"If we can prove that he did it," the Federal prosecutor told the jury at Dr. MacDonald's murder trial, "then we don't need to prove that he's the kind of guy who could have done it." Both these questions are probed in Mr. McGinniss's "Fatal Vision," along with an obvious third question: If he did it, in God's name, why? It's a long, compelling story, with a cast approaching thousands…. (p. 12)
Dr. MacDonald's personality emerges in chapters of taped reminiscence inserted throughout the chronological narrative. At first, this device seems cumbersome. The time fluctuations become confusing, and Dr. MacDonald's sexual preoccupations constitute merely a pathetic and basically boring case of arrested adolescence. But as the story moves forward, the first-person counterpoint begins to sound much more significant, and eventually it adds to the book's impact. Other major figures are memorably sketched, especially the couple's parents. (pp. 12, 32)
But even a long story needn't have made such a long book. Some of the reporting is repetitive. The grand jury hearing spans almost 200 pages of verbatim statements….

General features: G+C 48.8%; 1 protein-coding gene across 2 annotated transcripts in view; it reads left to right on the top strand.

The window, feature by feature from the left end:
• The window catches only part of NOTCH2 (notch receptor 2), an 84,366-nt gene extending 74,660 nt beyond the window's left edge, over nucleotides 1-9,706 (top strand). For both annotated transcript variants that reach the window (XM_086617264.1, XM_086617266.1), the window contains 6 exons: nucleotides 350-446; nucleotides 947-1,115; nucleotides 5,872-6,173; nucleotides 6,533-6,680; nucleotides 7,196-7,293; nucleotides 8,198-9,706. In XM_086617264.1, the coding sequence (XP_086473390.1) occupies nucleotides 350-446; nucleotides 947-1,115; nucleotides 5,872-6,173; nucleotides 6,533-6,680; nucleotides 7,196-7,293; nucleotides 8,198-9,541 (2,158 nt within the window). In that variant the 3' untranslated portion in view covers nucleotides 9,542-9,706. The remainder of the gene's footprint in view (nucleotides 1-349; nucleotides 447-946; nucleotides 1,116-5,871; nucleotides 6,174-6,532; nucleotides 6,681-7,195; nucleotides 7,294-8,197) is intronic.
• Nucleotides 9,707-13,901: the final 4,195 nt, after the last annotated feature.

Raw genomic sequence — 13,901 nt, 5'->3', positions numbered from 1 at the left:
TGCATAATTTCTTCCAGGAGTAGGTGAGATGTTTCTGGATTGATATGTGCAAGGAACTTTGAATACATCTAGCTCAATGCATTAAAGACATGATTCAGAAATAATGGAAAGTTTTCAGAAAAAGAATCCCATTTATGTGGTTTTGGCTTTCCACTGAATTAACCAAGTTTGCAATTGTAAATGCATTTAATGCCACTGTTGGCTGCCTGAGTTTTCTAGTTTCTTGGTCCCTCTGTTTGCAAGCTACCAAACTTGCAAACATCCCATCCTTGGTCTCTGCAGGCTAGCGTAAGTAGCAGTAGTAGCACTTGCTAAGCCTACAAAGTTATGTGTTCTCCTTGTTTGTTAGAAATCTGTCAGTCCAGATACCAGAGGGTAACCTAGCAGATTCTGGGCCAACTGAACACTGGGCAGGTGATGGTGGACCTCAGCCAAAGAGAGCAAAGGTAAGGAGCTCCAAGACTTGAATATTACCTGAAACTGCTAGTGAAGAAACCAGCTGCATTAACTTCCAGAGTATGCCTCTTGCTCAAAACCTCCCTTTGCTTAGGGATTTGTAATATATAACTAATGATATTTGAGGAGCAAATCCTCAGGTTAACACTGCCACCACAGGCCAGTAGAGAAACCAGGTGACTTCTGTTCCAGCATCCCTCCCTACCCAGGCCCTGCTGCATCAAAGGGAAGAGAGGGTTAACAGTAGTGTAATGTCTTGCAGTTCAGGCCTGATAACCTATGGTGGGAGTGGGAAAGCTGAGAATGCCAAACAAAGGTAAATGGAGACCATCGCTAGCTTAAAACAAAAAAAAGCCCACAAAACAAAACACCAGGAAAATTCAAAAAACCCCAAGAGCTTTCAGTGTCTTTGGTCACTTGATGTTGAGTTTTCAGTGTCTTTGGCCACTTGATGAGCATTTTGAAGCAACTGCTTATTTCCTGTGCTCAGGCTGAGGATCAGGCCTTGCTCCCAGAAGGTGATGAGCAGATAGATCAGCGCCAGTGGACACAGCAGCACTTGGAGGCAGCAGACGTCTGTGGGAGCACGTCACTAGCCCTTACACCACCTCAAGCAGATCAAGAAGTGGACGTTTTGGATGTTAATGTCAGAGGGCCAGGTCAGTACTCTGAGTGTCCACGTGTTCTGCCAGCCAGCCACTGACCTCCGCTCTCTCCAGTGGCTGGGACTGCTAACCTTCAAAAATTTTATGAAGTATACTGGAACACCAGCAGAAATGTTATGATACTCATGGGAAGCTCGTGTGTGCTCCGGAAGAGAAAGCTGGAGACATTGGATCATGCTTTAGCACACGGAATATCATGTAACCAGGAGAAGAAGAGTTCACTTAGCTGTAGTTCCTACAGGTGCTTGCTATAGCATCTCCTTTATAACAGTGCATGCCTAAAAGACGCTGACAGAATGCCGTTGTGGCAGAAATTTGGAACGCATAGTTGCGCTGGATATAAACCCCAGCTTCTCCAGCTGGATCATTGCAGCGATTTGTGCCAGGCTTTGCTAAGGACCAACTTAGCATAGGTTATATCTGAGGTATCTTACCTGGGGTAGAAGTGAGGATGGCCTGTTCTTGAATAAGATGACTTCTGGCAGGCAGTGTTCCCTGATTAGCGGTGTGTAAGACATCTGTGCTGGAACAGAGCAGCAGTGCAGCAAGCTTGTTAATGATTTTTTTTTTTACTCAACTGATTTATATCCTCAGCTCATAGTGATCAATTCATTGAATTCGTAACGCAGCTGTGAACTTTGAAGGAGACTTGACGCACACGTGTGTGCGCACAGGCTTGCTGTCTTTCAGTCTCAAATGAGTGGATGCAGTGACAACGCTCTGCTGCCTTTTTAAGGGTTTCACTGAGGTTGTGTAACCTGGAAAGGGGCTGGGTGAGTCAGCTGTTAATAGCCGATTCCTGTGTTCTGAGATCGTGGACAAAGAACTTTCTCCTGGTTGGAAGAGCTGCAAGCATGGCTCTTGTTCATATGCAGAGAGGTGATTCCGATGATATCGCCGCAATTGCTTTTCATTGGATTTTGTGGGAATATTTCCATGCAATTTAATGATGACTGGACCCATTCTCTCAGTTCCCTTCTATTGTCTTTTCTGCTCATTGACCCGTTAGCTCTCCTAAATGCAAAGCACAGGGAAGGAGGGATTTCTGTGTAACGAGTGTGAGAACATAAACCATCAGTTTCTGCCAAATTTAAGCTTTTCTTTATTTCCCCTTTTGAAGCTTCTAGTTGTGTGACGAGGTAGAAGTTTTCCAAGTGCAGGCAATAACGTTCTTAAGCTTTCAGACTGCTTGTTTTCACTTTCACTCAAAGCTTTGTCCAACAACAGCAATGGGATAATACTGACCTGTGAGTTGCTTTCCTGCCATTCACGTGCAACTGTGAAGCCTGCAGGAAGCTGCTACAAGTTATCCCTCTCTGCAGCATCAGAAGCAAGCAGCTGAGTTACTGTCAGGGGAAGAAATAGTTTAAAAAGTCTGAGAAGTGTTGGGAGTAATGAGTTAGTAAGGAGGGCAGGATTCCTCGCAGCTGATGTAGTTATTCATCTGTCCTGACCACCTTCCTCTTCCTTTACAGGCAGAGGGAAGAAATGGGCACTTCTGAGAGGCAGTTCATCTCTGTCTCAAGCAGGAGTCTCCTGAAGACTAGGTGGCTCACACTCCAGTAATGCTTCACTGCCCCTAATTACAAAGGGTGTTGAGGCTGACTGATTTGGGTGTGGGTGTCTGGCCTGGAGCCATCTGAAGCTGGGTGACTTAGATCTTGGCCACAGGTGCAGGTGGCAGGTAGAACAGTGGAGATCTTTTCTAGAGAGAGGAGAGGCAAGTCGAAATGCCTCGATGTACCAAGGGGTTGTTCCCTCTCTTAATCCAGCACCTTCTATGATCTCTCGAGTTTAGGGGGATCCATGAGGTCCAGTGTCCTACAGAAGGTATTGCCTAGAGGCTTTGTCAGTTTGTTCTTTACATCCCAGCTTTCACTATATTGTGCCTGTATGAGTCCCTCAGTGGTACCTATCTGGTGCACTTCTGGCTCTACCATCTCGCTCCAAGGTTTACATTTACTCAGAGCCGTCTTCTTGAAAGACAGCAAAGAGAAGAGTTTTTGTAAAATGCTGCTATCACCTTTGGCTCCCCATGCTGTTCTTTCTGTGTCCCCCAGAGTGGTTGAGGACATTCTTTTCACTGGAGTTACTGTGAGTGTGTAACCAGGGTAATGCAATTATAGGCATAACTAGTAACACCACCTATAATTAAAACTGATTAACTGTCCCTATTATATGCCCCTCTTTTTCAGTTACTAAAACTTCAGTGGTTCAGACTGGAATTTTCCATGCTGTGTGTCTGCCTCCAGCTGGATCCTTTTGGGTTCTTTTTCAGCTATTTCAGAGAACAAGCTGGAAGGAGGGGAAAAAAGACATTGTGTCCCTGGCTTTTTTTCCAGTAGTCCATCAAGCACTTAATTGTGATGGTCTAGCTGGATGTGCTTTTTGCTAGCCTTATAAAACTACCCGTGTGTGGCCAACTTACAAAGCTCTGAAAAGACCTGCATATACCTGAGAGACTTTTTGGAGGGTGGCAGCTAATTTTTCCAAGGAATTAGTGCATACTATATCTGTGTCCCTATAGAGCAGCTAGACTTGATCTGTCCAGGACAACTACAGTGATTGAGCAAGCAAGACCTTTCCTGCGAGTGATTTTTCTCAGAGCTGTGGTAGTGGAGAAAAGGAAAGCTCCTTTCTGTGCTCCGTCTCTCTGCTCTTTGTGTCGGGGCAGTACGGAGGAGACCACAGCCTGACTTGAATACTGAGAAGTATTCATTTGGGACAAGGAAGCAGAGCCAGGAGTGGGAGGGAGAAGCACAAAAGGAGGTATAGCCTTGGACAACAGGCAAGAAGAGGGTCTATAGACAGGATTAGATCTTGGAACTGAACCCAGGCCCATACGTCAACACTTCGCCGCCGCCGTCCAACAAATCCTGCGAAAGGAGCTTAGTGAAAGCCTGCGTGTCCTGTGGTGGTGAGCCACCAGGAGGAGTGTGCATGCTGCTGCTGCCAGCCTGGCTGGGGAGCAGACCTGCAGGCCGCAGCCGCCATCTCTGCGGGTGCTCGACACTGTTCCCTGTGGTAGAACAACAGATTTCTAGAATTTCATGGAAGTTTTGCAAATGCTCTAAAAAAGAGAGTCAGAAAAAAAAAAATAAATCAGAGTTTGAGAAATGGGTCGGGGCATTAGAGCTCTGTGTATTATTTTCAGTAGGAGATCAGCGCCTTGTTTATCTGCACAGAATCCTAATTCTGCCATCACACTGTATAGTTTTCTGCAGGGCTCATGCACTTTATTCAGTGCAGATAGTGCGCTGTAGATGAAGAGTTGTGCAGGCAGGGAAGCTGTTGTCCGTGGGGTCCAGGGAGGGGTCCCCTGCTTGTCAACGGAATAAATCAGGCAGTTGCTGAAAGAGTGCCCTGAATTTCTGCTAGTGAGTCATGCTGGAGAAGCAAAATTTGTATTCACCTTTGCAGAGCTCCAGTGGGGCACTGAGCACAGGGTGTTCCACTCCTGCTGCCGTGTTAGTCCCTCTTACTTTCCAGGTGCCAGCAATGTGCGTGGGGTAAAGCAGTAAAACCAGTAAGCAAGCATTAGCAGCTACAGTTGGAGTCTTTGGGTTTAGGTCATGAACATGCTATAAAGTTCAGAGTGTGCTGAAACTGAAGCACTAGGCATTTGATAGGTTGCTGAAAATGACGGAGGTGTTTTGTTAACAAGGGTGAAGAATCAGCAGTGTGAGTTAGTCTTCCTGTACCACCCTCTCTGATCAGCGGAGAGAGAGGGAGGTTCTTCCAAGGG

Mr. McGinniss's compulsion to be comprehensive is understandable. He's re-creating a sensational, controversial case with legal, moral and societal implications…. So it's not surprising that he would step with scrupulous precision through the maze of facts, opinions, deceptions, contradictions and inconsistencies.
Indeed, Mr. McGinnis himself, without being intrusive, becomes a genuinely sympathetic character in the book, especially after he admits candidly that he took it on after four years of negotiations between Dr. MacDonald and Joseph Wambaugh had broken down. He confronts recurring questions of guilt and innocence and the ambivalence of love…. If his personal epilogue seems a trace overwritten, he's entitled. He has researched and told a complicated story very effectively. And while Dr. MacDonald was back in California on appeal, he made Mr. McGinniss the custodian of the murdered children's baby albums, complete with locks of hair and a baby tooth.
These things happen when reporters become involved in people's lives and deaths, when a writing project evolves into a kind of selective, if unforeseen and not entirely voluntary, human bondage. It is this involvement, finally, that makes "Fatal Vision"—even beyond the fascination of the story it tells and even at this length—well worth reading. (p. 32)
Joan Barthel, "The Jeffrey MacDonald Murder Case," in The New York Times Book Review, September 25, 1983, pp. 12, 32.